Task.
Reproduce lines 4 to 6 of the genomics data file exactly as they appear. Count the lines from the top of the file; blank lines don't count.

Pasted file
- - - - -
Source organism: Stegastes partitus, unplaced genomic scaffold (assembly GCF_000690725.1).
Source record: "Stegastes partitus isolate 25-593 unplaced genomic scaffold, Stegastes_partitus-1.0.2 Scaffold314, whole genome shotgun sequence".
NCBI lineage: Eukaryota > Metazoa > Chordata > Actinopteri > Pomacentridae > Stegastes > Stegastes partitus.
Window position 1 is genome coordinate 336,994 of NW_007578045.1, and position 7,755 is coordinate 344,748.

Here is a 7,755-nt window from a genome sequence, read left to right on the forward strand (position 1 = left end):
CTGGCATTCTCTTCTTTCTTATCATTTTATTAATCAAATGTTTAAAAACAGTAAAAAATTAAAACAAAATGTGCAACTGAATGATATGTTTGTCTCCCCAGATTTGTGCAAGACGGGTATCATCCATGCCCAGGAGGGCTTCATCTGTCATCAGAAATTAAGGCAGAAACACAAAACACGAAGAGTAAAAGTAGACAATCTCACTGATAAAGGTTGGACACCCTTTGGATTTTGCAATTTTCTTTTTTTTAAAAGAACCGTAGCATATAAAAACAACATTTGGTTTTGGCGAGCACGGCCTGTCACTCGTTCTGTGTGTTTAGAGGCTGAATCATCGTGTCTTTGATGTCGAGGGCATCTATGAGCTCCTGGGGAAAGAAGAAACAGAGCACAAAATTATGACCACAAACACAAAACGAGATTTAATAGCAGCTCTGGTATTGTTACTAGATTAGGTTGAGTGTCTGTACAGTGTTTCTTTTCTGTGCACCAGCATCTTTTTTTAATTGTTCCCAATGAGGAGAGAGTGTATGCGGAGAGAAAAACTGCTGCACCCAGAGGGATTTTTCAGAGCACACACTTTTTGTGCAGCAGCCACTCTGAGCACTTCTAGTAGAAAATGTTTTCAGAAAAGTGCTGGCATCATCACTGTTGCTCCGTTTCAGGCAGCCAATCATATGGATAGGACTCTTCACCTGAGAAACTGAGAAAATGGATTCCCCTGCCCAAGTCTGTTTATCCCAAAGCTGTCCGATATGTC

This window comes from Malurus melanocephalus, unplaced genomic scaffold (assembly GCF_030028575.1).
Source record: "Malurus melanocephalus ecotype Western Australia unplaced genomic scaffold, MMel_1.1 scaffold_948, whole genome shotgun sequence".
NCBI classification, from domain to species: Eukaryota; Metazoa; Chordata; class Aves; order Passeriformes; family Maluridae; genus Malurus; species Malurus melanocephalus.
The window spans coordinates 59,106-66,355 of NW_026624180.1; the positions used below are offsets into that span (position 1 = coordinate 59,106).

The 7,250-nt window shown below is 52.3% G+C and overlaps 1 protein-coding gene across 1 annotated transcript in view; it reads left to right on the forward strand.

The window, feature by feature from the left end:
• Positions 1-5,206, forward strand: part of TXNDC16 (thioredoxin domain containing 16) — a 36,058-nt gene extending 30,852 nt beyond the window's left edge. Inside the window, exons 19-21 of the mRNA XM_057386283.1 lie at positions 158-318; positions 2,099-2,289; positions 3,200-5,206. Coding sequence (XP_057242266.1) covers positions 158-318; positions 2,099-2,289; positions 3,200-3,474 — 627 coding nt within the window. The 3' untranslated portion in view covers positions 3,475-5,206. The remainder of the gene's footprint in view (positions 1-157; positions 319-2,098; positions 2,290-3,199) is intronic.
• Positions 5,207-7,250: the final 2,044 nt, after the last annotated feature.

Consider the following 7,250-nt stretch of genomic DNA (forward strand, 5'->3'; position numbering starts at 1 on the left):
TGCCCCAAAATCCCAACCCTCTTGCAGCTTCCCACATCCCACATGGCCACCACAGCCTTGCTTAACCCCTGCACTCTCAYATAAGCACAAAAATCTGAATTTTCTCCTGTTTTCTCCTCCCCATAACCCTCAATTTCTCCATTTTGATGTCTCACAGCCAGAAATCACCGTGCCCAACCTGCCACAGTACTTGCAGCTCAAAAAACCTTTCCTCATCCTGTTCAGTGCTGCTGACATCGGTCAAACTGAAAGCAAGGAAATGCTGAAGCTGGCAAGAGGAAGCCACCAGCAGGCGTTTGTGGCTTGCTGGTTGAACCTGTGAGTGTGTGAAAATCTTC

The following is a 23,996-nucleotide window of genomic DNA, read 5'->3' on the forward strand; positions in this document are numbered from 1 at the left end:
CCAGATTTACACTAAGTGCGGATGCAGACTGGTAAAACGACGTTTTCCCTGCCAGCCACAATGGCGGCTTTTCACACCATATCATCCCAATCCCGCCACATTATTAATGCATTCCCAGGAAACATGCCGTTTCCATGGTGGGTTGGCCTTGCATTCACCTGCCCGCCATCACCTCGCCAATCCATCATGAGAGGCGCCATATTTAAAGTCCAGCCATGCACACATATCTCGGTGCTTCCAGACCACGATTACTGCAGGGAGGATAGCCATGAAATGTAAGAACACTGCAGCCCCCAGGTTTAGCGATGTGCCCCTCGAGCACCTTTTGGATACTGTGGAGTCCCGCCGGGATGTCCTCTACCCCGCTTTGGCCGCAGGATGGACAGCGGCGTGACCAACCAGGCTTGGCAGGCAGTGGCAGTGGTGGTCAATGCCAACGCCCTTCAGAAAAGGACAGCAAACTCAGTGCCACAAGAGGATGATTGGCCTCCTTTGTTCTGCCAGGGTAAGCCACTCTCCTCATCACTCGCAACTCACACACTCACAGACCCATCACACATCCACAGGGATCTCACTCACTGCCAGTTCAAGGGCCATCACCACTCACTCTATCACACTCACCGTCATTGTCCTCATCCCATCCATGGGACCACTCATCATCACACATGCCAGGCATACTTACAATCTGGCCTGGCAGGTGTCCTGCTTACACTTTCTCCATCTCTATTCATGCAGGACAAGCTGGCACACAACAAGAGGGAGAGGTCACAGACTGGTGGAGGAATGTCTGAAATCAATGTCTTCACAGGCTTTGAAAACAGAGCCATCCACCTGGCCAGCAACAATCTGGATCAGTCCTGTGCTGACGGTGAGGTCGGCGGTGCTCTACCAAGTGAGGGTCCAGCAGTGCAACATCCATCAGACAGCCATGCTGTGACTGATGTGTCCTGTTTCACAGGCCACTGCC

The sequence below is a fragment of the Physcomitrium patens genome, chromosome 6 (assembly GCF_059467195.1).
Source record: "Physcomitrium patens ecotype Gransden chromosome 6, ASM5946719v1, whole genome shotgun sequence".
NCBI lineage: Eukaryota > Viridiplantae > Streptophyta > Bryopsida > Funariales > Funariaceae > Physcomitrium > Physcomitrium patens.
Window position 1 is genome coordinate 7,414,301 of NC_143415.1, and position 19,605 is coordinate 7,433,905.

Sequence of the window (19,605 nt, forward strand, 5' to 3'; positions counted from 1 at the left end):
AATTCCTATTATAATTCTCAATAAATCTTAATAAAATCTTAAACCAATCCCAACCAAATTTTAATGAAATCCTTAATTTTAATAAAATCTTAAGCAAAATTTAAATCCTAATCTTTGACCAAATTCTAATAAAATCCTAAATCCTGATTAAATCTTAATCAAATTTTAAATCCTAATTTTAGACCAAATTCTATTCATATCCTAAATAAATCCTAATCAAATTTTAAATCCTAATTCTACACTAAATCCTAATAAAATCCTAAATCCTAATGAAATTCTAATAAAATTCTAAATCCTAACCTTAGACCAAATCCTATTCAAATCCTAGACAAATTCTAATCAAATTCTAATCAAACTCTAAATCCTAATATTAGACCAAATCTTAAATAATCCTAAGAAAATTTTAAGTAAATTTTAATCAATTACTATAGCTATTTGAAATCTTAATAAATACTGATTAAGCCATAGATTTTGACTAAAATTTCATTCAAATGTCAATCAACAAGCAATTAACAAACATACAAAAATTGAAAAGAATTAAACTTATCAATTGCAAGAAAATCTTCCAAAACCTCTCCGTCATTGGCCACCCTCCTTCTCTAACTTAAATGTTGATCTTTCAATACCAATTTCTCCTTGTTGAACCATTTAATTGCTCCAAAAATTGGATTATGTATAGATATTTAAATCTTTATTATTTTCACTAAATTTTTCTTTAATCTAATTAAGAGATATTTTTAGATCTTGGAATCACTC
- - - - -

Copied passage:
Window position 1 is genome coordinate 336,994 of NW_007578045.1, and position 7,755 is coordinate 344,748.

Here is a 7,755-nt window from a genome sequence, read left to right on the forward strand (position 1 = left end):
CTGGCATTCTCTTCTTTCTTATCATTTTATTAATCAAATGTTTAAAAACAGTAAAAAATTAAAACAAAATGTGCAACTGAATGATATGTTTGTCTCCCCAGATTTGTGCAAGACGGGTATCATCCATGCCCAGGAGGGCTTCATCTGTCATCAGAAATTAAGGCAGAAACACAAAACACGAAGAGTAAAAGTAGACAATCTCACTGATAAAGGTTGGACACCCTTTGGATTTTGCAATTTTCTTTTTTTTAAAAGAACCGTAGCATATAAAAACAACATTTGGTTTTGGCGAGCACGGCCTGTCACTCGTTCTGTGTGTTTAGAGGCTGAATCATCGTGTCTTTGATGTCGAGGGCATCTATGAGCTCCTGGGGAAAGAAGAAACAGAGCACAAAATTATGACCACAAACACAAAACGAGATTTAATAGCAGCTCTGGTATTGTTACTAGATTAGGTTGAGTGTCTGTACAGTGTTTCTTTTCTGTGCACCAGCATCTTTTTTTAATTGTTCCCAATGAGGAGAGAGTGTATGCGGAGAGAAAAACTGCTGCACCCAGAGGGATTTTTCAGAGCACACACTTTTTGTGCAGCAGCCACTCTGAGCACTTCTAGTAGAAAATGTTTTCAGAAAAGTGCTGGCATCATCACTGTTGCTCCGTTTCAGGCAGCCAATCATATGGATAGGACTCTTCACCTGAGAAACTGAGAAAATGGATTCCCCTGCCCAAGTCTGTTTATCCCAAAGCTGTCCGATATGTC